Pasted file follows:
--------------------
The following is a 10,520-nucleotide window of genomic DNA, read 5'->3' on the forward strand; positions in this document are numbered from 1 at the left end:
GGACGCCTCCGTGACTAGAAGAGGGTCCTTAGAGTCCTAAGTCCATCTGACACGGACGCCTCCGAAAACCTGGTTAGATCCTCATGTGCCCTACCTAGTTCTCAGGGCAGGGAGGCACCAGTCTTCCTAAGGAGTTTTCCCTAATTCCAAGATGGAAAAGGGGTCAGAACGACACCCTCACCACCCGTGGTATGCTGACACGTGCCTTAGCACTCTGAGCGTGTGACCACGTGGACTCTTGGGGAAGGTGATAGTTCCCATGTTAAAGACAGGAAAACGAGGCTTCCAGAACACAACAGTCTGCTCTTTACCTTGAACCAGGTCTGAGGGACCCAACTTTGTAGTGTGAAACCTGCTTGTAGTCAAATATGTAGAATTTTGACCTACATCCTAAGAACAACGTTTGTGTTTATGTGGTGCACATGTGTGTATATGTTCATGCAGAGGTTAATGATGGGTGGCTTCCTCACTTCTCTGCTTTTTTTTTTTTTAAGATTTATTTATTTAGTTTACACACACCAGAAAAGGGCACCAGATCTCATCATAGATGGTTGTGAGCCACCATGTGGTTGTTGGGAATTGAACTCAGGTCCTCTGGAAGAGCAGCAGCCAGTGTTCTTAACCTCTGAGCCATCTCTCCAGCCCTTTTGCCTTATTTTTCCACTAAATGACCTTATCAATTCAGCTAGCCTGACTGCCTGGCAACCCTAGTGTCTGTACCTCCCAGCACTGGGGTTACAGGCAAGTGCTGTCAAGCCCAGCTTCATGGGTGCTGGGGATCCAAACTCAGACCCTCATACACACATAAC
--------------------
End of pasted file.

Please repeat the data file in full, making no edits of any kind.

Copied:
The following is a 10,520-nucleotide window of genomic DNA, read 5'->3' on the forward strand; positions in this document are numbered from 1 at the left end:
GGACGCCTCCGTGACTAGAAGAGGGTCCTTAGAGTCCTAAGTCCATCTGACACGGACGCCTCCGAAAACCTGGTTAGATCCTCATGTGCCCTACCTAGTTCTCAGGGCAGGGAGGCACCAGTCTTCCTAAGGAGTTTTCCCTAATTCCAAGATGGAAAAGGGGTCAGAACGACACCCTCACCACCCGTGGTATGCTGACACGTGCCTTAGCACTCTGAGCGTGTGACCACGTGGACTCTTGGGGAAGGTGATAGTTCCCATGTTAAAGACAGGAAAACGAGGCTTCCAGAACACAACAGTCTGCTCTTTACCTTGAACCAGGTCTGAGGGACCCAACTTTGTAGTGTGAAACCTGCTTGTAGTCAAATATGTAGAATTTTGACCTACATCCTAAGAACAACGTTTGTGTTTATGTGGTGCACATGTGTGTATATGTTCATGCAGAGGTTAATGATGGGTGGCTTCCTCACTTCTCTGCTTTTTTTTTTTTTAAGATTTATTTATTTAGTTTACACACACCAGAAAAGGGCACCAGATCTCATCATAGATGGTTGTGAGCCACCATGTGGTTGTTGGGAATTGAACTCAGGTCCTCTGGAAGAGCAGCAGCCAGTGTTCTTAACCTCTGAGCCATCTCTCCAGCCCTTTTGCCTTATTTTTCCACTAAATGACCTTATCAATTCAGCTAGCCTGACTGCCTGGCAACCCTAGTGTCTGTACCTCCCAGCACTGGGGTTACAGGCAAGTGCTGTCAAGCCCAGCTTCATGGGTGCTGGGGATCCAAACTCAGACCCTCATACACACATAAC